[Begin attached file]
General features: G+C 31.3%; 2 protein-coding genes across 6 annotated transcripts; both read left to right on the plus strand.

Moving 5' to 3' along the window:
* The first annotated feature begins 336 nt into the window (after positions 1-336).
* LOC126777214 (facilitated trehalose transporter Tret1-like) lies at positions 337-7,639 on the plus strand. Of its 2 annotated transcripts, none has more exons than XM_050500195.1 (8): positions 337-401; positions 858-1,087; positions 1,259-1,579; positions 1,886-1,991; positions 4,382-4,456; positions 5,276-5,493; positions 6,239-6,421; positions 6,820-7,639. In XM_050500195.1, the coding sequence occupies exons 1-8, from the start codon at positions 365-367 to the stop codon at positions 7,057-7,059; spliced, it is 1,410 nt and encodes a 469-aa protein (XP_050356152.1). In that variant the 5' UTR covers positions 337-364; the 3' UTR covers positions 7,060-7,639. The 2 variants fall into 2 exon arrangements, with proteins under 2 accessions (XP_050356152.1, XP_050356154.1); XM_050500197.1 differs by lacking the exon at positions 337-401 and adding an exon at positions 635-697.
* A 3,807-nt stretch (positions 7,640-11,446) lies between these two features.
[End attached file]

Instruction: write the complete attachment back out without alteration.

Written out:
General features: G+C 31.3%; 2 protein-coding genes across 6 annotated transcripts; both read left to right on the plus strand.

Moving 5' to 3' along the window:
* The first annotated feature begins 336 nt into the window (after positions 1-336).
* LOC126777214 (facilitated trehalose transporter Tret1-like) lies at positions 337-7,639 on the plus strand. Of its 2 annotated transcripts, none has more exons than XM_050500195.1 (8): positions 337-401; positions 858-1,087; positions 1,259-1,579; positions 1,886-1,991; positions 4,382-4,456; positions 5,276-5,493; positions 6,239-6,421; positions 6,820-7,639. In XM_050500195.1, the coding sequence occupies exons 1-8, from the start codon at positions 365-367 to the stop codon at positions 7,057-7,059; spliced, it is 1,410 nt and encodes a 469-aa protein (XP_050356152.1). In that variant the 5' UTR covers positions 337-364; the 3' UTR covers positions 7,060-7,639. The 2 variants fall into 2 exon arrangements, with proteins under 2 accessions (XP_050356152.1, XP_050356154.1); XM_050500197.1 differs by lacking the exon at positions 337-401 and adding an exon at positions 635-697.
* A 3,807-nt stretch (positions 7,640-11,446) lies between these two features.